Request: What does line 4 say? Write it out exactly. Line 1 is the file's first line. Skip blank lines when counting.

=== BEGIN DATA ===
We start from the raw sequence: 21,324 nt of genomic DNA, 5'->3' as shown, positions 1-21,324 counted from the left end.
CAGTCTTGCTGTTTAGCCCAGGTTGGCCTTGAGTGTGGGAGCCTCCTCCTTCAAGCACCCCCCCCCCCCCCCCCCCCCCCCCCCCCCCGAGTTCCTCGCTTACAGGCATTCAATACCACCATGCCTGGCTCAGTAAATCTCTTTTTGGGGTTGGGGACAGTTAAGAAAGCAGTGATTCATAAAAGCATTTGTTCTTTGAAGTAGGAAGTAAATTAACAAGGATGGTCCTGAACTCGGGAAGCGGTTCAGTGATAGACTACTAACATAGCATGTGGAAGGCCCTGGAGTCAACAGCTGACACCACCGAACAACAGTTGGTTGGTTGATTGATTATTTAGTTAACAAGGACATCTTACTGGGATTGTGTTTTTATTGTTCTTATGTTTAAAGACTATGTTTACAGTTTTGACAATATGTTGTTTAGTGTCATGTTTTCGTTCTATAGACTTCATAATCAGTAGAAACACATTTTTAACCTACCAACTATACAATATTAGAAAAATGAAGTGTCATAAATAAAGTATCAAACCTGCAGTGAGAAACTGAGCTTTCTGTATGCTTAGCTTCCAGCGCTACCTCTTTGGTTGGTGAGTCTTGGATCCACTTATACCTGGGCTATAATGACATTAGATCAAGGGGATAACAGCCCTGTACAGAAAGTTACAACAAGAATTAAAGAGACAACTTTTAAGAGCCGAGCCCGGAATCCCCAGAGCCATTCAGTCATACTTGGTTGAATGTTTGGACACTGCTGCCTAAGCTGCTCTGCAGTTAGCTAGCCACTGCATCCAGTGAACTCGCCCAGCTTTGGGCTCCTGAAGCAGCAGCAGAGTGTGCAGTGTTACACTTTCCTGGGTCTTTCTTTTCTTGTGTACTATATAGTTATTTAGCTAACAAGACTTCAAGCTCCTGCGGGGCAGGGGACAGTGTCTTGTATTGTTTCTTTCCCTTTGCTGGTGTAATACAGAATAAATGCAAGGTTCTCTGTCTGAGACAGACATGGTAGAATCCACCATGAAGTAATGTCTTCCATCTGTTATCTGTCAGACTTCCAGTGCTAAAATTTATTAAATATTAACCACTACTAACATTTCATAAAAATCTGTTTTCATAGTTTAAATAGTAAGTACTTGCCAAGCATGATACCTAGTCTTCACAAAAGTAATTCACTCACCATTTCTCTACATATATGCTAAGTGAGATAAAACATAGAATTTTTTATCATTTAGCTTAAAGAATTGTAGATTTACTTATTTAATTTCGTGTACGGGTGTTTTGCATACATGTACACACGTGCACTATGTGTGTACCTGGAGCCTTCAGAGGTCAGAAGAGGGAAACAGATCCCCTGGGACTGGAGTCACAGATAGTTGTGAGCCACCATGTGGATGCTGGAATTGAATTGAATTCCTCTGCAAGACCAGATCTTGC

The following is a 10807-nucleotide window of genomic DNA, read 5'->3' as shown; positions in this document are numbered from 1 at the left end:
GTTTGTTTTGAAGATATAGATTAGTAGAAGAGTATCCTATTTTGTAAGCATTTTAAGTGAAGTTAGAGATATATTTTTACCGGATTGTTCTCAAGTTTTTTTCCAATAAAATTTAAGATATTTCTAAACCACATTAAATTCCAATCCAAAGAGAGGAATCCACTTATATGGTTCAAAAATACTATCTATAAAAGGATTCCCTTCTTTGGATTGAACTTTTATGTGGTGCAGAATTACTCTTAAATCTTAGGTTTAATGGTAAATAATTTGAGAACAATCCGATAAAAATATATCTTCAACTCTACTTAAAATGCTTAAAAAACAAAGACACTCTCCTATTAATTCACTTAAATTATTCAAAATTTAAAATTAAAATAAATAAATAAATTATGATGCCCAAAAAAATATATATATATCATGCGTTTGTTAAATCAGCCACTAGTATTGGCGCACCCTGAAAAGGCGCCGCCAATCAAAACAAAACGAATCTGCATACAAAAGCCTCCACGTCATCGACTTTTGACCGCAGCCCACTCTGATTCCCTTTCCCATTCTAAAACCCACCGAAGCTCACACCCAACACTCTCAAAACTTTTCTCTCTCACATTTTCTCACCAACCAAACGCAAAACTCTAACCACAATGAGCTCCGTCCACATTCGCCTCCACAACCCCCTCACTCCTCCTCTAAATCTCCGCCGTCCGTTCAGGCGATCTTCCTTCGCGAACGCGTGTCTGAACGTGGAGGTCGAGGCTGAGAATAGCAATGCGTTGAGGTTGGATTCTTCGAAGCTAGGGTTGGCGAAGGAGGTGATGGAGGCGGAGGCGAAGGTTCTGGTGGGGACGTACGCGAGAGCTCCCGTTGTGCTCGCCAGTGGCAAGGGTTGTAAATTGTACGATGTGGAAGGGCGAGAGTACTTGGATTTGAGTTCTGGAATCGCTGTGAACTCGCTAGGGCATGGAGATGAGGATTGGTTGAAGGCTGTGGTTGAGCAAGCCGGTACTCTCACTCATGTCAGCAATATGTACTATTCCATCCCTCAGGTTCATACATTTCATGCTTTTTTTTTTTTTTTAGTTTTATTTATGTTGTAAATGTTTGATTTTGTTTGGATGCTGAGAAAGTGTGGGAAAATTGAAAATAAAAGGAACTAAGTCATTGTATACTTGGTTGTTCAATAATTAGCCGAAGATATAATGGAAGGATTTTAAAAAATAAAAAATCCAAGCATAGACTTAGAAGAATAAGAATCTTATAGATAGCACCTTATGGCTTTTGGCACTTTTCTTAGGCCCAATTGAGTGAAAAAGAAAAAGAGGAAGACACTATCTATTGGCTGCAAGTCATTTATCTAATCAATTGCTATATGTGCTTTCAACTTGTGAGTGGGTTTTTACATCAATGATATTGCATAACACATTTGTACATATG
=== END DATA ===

GTTTGTTTTGAAGATATAGATTAGTAGAAGAGTATCCTATTTTGTAAGCATTTTAAGTGAAGTTAGAGATATATTTTTACCGGATTGTTCTCAAGTTTTTTTCCAATAAAATTTAAGATATTTCTAAACCACATTAAATTCCAATCCAAAGAGAGGAATCCACTTATATGGTTCAAAAATACTATCTATAAAAGGATTCCCTTCTTTGGATTGAACTTTTATGTGGTGCAGAATTACTCTTAAATCTTAGGTTTAATGGTAAATAATTTGAGAACAATCCGATAAAAATATATCTTCAACTCTACTTAAAATGCTTAAAAAACAAAGACACTCTCCTATTAATTCACTTAAATTATTCAAAATTTAAAATTAAAATAAATAAATAAATTATGATGCCCAAAAAAATATATATATATCATGCGTTTGTTAAATCAGCCACTAGTATTGGCGCACCCTGAAAAGGCGCCGCCAATCAAAACAAAACGAATCTGCATACAAAAGCCTCCACGTCATCGACTTTTGACCGCAGCCCACTCTGATTCCCTTTCCCATTCTAAAACCCACCGAAGCTCACACCCAACACTCTCAAAACTTTTCTCTCTCACATTTTCTCACCAACCAAACGCAAAACTCTAACCACAATGAGCTCCGTCCACATTCGCCTCCACAACCCCCTCACTCCTCCTCTAAATCTCCGCCGTCCGTTCAGGCGATCTTCCTTCGCGAACGCGTGTCTGAACGTGGAGGTCGAGGCTGAGAATAGCAATGCGTTGAGGTTGGATTCTTCGAAGCTAGGGTTGGCGAAGGAGGTGATGGAGGCGGAGGCGAAGGTTCTGGTGGGGACGTACGCGAGAGCTCCCGTTGTGCTCGCCAGTGGCAAGGGTTGTAAATTGTACGATGTGGAAGGGCGAGAGTACTTGGATTTGAGTTCTGGAATCGCTGTGAACTCGCTAGGGCATGGAGATGAGGATTGGTTGAAGGCTGTGGTTGAGCAAGCCGGTACTCTCACTCATGTCAGCAATATGTACTATTCCATCCCTCAGGTTCATACATTTCATGCTTTTTTTTTTTTTTTAGTTTTATTTATGTTGTAAATGTTTGATTTTGTTTGGATGCTGAGAAAGTGTGGGAAAATTGAAAATAAAAGGAACTAAGTCATTGTATACTTGGTTGTTCAATAATTAGCCGAAGATATAATGGAAGGATTTTAAAAAATAAAAAATCCAAGCATAGACTTAGAAGAATAAGAATCTTATAGATAGCACCTTATGGCTTTTGGCACTTTTCTTAGGCCCAATTGAGTGAAAAAGAAAAAGAGGAAGACACTATCTATTGGCTGCAAGTCATTTATCTAATCAATTGCTATATGTGCTTTCAACTTGTGAGTGGGTTTTTACATCAATGATATTGCATAACACATTTGTACATATG